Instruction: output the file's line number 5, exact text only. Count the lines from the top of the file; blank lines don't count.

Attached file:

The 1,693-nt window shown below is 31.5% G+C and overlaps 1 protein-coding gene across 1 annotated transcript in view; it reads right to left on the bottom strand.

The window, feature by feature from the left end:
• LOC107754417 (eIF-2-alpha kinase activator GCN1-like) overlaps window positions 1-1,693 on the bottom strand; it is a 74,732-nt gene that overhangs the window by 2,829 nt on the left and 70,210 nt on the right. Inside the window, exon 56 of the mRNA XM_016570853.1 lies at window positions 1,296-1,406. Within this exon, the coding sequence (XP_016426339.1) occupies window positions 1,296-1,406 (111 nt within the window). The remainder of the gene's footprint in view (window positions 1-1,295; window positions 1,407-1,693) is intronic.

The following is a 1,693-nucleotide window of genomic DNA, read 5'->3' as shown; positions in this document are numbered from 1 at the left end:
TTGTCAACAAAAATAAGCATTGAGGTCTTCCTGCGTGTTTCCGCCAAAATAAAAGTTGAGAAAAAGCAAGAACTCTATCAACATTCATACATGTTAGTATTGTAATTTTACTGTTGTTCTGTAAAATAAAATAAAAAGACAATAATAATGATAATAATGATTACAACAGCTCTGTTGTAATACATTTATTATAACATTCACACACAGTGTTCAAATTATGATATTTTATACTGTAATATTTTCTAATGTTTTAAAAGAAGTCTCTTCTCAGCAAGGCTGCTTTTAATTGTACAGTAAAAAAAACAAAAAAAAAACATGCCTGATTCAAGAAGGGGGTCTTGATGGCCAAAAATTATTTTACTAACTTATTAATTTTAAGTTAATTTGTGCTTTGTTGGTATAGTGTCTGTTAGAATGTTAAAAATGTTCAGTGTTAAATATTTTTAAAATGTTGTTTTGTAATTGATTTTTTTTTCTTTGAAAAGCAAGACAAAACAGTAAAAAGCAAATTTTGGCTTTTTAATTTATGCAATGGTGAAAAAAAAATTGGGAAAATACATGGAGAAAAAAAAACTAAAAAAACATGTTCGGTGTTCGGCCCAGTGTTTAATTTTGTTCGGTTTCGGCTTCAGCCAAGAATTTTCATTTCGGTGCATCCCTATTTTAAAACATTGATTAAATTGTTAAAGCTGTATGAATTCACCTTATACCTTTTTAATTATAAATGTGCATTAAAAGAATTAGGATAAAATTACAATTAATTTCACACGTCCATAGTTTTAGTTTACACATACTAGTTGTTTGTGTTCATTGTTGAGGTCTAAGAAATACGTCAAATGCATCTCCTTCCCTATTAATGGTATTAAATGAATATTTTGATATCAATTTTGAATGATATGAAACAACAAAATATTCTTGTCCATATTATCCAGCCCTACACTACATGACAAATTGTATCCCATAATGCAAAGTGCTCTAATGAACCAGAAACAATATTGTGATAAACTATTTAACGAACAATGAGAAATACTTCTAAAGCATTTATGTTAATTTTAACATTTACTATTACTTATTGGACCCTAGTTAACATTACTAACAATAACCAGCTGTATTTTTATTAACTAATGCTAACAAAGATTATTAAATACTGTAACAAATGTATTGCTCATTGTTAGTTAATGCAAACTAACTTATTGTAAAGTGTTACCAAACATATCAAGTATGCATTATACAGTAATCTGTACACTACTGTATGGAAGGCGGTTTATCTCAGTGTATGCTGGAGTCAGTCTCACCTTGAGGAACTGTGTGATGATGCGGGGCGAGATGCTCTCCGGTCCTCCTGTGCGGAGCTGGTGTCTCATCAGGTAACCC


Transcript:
TTGTCAACAAAAATAAGCATTGAGGTCTTCCTGCGTGTTTCCGCCAAAATAAAAGTTGAGAAAAAGCAAGAACTCTATCAACATTCATACATGTTAGTATTGTAATTTTACTGTTGTTCTGTAAAATAAAATAAAAAGACAATAATAATGATAATAATGATTACAACAGCTCTGTTGTAATACATTTATTATAACATTCACACACAGTGTTCAAATTATGATATTTTATACTGTAATATTTTCTAATGTTTTAAAAGAAGTCTCTTCTCAGCAAGGCTGCTTTTAATTGTACAGTAAAAAAAACAAAAAAAAAACATGCCTGATTCAAGAAGGGGGTCTTGATGGCCAAAAATTATTTTACTAACTTATTAATTTTAAGTTAATTTGTGCTTTGTTGGTATAGTGTCTGTTAGAATGTTAAAAATGTTCAGTGTTAAATATTTTTAAAATGTTGTTTTGTAATTGATTTTTTTTTCTTTGAAAAGCAAGACAAAACAGTAAAAAGCAAATTTTGGCTTTTTAATTTATGCAATGGTGAAAAAAAAATTGGGAAAATACATGGAGAAAAAAAAACTAAAAAAACATGTTCGGTGTTCGGCCCAGTGTTTAATTTTGTTCGGTTTCGGCTTCAGCCAAGAATTTTCATTTCGGTGCATCCCTATTTTAAAACATTGATTAAATTGTTAAAGCTGTATGAATTCACCTTATACCTTTTTAATTATAAATGTGCATTAAAAGAATTAGGATAAAATTACAATTAATTTCACACGTCCATAGTTTTAGTTTACACATACTAGTTGTTTGTGTTCATTGTTGAGGTCTAAGAAATACGTCAAATGCATCTCCTTCCCTATTAATGGTATTAAATGAATATTTTGATATCAATTTTGAATGATATGAAACAACAAAATATTCTTGTCCATATTATCCAGCCCTACACTACATGACAAATTGTATCCCATAATGCAAAGTGCTCTAATGAACCAGAAACAATATTGTGATAAACTATTTAACGAACAATGAGAAATACTTCTAAAGCATTTATGTTAATTTTAACATTTACTATTACTTATTGGACCCTAGTTAACATTACTAACAATAACCAGCTGTATTTTTATTAACTAATGCTAACAAAGATTATTAAATACTGTAACAAATGTATTGCTCATTGTTAGTTAATGCAAACTAACTTATTGTAAAGTGTTACCAAACATATCAAGTATGCATTATACAGTAATCTGTACACTACTGTATGGAAGGCGGTTTATCTCAGTGTATGCTGGAGTCAGTCTCACCTTGAGGAACTGTGTGATGATGCGGGGCGAGATGCTCTCCGGTCCTCCTGTGCGGAGCTGGTGTCTCATCAGGTAACCC